From: NASA/Goddard Space Flight Center
Published January 3, 2018 01:42 PM

NASA's Aqua Satellite Sees Tropical Depression Bolaven Battling Wind Shear

NASA’s Aqua satellite passed over the South China Sea and obtained a visible light image of the first depression of the Northwestern Pacific Ocean basin’s 2018 tropical cyclone season. Vertical wind shear can be deadly to tropical cyclones and satellite data showed Tropical Depression Bolaven, formerly known as 01W, was being adversely affected by it.

On Jan. 3 at 1:10 a.m. EST (0610 UTC) the Moderate Resolution Imaging Spectroradiometer or MODIS instrument aboard Aqua provided a visible look at the effect wind shear was having on Bolaven. Southeasterly wind shear had pushed the bulk of clouds to the northwestern quadrant of the storm, leaving the rest of the circulation exposed and with just fragmented clouds.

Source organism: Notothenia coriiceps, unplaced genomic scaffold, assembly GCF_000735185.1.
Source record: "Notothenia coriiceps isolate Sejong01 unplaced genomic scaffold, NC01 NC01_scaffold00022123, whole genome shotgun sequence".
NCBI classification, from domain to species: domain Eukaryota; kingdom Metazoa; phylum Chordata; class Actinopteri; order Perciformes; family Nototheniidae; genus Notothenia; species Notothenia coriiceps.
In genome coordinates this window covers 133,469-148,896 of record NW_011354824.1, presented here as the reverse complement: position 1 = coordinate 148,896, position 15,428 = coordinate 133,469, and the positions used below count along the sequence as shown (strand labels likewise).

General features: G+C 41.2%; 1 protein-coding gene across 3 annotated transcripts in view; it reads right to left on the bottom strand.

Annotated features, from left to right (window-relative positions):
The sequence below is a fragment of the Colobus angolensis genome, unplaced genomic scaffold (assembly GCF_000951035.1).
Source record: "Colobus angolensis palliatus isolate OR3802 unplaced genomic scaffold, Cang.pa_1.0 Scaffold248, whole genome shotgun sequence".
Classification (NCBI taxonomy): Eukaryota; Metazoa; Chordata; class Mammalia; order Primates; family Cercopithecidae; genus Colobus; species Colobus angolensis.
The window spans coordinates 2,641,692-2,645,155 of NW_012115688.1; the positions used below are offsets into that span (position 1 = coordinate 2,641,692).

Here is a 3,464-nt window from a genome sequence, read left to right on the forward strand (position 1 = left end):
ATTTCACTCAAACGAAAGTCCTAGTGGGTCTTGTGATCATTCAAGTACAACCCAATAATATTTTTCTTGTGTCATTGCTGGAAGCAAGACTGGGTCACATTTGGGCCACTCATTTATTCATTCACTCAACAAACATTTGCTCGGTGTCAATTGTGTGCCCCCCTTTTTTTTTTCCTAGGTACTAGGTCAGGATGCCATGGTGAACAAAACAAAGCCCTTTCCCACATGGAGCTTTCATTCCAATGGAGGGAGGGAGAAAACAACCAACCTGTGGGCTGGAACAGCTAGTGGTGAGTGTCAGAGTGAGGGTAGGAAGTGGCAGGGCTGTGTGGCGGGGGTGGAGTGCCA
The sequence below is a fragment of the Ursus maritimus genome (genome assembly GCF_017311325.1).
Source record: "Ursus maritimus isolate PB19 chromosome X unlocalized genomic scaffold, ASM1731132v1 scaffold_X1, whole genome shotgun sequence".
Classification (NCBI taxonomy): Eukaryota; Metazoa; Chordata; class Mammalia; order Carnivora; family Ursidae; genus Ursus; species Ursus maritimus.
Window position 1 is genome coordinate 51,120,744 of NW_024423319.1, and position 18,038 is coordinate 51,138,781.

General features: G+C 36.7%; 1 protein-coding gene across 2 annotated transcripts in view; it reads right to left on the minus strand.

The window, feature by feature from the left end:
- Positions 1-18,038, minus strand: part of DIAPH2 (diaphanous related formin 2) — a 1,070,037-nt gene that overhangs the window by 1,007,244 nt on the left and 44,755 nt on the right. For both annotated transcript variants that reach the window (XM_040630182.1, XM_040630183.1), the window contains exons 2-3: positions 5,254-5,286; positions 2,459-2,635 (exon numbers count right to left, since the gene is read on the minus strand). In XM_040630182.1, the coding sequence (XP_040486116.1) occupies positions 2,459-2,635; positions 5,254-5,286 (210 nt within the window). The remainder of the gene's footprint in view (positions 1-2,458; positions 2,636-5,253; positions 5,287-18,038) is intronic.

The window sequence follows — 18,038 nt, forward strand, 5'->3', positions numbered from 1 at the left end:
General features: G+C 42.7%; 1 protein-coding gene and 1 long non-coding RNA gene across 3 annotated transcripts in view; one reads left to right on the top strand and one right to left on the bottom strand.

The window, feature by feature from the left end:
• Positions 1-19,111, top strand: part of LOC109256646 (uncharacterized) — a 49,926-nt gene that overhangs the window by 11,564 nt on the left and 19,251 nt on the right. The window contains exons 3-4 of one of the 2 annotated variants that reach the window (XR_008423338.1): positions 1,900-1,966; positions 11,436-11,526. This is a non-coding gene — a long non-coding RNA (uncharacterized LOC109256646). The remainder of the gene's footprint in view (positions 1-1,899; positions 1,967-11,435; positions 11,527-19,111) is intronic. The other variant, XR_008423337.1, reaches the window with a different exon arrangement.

On Jan. 3 at 10 a.m. EST (1500 UTC), Tropical Depression Bolaven was located near 11.7 degrees north latitude and 112.6 degrees east longitude, about 391 nautical miles east of Ho Chi Minh City, Vietnam. Bolaven’s maximum sustained winds were near 30 knots (34.5 mph/55.5 kph). The depression was moving to the west-northwest at 16 knots (18.4 mph/29.6 kph).  

Read more at NASA/Goddard Space Flight Center

Image: On Jan. 3 at 1:10 a.m. EST (0610 UTC) NASA's Aqua satellite provided a visible look at the effect wind shear was having on Bolaven, pushing the bulk of clouds northwest of the center. (Credits: NASA/NRL)

Terms of Use | Privacy Policy

2018©. Copyright Environmental News Network